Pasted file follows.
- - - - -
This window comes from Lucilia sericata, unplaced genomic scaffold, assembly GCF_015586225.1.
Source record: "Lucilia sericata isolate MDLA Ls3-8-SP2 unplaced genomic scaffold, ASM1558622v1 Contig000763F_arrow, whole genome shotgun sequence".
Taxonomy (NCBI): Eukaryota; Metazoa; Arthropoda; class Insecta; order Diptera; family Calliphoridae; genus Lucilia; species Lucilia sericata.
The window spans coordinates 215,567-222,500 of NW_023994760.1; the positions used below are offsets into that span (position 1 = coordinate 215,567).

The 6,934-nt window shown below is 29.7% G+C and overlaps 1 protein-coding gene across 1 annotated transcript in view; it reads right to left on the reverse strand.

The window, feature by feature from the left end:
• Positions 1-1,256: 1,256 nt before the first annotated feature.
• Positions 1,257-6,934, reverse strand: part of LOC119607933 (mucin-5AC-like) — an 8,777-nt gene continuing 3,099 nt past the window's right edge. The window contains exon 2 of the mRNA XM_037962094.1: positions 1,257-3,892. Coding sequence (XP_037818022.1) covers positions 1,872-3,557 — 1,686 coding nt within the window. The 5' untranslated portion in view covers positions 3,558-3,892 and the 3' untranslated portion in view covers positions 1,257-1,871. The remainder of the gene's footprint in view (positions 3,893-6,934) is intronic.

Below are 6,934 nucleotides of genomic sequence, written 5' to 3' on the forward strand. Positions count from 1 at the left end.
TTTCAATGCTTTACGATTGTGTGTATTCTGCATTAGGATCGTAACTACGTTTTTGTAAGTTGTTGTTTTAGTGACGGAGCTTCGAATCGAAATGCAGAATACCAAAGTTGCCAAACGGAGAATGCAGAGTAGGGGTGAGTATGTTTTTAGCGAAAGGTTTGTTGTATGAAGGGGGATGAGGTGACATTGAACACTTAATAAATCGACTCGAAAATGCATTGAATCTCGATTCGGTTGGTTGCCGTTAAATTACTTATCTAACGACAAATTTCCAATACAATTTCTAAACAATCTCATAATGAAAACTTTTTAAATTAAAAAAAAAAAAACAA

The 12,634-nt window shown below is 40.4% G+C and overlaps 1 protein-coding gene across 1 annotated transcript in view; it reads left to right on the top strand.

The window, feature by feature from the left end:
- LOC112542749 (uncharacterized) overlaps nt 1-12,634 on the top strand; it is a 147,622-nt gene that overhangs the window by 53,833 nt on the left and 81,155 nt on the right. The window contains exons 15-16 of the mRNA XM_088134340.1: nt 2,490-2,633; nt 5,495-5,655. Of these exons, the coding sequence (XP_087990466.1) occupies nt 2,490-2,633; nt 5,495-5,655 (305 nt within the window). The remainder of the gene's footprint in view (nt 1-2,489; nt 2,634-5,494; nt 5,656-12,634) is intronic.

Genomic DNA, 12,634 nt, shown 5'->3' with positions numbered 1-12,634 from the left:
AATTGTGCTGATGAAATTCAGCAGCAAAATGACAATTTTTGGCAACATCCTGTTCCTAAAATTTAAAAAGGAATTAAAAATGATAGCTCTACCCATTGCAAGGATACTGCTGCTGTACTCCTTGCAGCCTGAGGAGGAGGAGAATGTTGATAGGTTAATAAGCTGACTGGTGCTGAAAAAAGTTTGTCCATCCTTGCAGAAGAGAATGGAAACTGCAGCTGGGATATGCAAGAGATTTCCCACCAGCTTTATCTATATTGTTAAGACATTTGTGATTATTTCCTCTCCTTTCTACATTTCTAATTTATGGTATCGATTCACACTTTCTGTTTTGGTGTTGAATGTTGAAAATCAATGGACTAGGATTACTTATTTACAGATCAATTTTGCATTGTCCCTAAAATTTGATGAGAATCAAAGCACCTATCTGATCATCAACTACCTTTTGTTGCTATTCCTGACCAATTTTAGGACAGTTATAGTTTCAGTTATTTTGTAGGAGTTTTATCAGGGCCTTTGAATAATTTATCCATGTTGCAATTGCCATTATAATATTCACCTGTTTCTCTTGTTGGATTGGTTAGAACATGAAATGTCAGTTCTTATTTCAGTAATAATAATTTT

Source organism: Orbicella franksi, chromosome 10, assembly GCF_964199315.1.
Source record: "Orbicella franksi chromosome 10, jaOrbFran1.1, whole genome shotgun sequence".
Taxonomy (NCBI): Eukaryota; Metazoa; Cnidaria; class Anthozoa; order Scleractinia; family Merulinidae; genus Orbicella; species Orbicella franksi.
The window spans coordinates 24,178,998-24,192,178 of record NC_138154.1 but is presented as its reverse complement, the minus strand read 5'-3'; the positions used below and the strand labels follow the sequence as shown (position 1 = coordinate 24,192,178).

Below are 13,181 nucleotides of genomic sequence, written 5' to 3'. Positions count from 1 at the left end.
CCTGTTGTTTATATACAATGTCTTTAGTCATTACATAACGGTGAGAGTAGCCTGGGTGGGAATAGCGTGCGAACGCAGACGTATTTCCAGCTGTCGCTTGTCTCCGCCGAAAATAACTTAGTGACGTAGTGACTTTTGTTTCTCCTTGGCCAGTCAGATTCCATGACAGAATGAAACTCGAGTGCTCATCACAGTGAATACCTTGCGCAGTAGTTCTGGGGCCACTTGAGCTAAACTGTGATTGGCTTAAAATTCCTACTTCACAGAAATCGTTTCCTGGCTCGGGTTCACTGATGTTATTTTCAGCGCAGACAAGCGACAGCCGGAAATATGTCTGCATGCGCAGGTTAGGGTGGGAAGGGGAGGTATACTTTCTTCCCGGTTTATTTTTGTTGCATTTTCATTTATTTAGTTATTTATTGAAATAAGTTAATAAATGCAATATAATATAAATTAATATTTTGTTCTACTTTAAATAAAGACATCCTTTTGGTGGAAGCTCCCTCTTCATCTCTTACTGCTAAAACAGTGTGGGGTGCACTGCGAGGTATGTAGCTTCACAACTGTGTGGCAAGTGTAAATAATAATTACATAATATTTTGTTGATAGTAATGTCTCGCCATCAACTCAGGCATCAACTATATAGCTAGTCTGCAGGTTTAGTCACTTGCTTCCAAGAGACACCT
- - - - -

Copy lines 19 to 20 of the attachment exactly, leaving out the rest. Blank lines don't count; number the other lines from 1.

The window spans coordinates 24,178,998-24,192,178 of record NC_138154.1 but is presented as its reverse complement, the minus strand read 5'-3'; the positions used below and the strand labels follow the sequence as shown (position 1 = coordinate 24,192,178).

Below are 13,181 nucleotides of genomic sequence, written 5' to 3'. Positions count from 1 at the left end.